As content on the Web grows exponentially, our ability to make sense of it is inversely proportional. In other words, we are fast sinking under the sheer amount of content pouring onto the Web every day. The Social Web hasn’t made life any easier on managing content production either – in fact its lowered the barrier to entry. Read more – ‘Tools to Help You Manage Your Websites and Blogs’.
A web community is a web site (or group of web sites) that is a virtual community. Web communities in recent times commonly take the form of a social network service, such as Facebook, Upcoming and Last.fm, an Internet forum, a group of blogs such as WordPress.com and Blogger, or another kind of social software web application. Read more – ‘The Four C's of Community’.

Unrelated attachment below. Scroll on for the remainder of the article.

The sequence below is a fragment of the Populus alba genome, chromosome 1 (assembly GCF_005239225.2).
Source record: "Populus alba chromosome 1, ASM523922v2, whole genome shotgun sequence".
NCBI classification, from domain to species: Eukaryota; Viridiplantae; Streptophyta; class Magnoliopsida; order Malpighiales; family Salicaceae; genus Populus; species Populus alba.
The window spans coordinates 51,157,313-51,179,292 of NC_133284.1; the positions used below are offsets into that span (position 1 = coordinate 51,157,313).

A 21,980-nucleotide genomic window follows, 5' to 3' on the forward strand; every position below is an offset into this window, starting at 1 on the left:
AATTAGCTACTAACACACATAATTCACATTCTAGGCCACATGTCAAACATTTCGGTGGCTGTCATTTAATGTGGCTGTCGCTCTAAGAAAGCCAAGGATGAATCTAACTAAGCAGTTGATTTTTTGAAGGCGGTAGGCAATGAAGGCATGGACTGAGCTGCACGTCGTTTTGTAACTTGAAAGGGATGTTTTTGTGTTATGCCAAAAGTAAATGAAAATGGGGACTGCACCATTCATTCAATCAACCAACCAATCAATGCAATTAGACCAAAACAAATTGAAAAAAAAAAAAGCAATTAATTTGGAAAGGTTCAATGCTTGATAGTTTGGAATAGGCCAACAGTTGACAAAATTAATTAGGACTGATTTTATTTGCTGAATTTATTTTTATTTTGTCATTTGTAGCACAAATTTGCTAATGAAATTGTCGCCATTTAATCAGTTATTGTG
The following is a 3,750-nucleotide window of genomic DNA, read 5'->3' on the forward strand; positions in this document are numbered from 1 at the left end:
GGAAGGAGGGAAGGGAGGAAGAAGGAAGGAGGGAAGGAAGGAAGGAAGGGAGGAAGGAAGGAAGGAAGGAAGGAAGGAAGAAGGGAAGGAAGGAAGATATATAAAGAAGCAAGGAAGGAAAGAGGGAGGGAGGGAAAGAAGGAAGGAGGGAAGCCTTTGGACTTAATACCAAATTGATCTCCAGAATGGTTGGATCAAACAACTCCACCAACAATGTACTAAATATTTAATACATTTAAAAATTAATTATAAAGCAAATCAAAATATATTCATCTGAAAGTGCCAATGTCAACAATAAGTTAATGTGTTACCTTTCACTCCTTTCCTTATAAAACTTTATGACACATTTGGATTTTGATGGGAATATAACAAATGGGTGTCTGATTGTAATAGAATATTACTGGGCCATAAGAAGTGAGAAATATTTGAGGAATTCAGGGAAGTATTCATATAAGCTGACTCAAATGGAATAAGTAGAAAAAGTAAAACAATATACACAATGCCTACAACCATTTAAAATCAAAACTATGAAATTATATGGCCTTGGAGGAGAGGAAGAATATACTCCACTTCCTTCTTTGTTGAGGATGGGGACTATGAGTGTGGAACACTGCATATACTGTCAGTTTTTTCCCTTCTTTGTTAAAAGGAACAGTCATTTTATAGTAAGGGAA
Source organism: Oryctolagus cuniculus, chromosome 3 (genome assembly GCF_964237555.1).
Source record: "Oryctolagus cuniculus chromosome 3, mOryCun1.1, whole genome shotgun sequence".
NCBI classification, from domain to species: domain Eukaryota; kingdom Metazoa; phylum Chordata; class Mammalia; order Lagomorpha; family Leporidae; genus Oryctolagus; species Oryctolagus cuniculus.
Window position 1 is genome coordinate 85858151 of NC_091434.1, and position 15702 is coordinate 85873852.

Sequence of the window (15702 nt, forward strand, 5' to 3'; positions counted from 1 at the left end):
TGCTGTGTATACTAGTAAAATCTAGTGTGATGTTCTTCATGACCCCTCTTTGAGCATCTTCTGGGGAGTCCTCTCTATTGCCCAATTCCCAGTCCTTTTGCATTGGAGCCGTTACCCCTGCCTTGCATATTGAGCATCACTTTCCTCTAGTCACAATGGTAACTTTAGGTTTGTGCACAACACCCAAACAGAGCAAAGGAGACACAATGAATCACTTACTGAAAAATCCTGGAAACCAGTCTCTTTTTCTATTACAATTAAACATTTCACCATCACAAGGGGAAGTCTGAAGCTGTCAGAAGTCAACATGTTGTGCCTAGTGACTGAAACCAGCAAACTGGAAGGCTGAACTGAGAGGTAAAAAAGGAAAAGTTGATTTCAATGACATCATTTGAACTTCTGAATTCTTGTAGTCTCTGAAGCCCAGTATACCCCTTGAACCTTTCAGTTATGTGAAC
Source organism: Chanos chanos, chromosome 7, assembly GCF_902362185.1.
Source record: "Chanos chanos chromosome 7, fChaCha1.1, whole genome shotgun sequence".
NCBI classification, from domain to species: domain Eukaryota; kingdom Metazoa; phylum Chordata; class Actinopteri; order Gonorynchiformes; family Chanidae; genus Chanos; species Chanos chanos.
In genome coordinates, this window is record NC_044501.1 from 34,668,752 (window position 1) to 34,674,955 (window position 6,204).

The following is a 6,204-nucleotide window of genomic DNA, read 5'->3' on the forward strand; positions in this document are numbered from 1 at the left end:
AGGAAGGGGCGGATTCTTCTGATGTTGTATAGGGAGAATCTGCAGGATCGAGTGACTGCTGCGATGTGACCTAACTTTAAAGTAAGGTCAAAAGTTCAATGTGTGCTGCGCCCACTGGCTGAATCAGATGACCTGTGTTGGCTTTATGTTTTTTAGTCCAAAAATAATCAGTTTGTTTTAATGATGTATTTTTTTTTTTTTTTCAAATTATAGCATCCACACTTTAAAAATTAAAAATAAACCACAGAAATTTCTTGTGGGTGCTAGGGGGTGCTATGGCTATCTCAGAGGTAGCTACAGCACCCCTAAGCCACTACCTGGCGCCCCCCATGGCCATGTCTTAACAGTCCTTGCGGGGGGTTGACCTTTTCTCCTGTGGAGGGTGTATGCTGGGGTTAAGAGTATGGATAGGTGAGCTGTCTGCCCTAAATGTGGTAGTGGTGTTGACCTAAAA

Social network portability is one of several user-interface ideas and suggestions in the area of data-portability. As users, our identity, photos, videos and other forms of personal data should be discoverable by, and shared between our chosen (and trusted) tools or vendors. When you join a new site, you should be able to import or preferably subscribe to your profile information and your social network from any existing profile of yours. We need a DHCP for Identity. A distributed File System for data. The technologies already exist, we simply need a complete reference design to put the pieces together. This problem is solved by a number existing technologies and initiatives: Microformats, OpenID, OAuth, RDF, RSS, OPML and APML. Read more – ‘Data Portability for Social Networks’.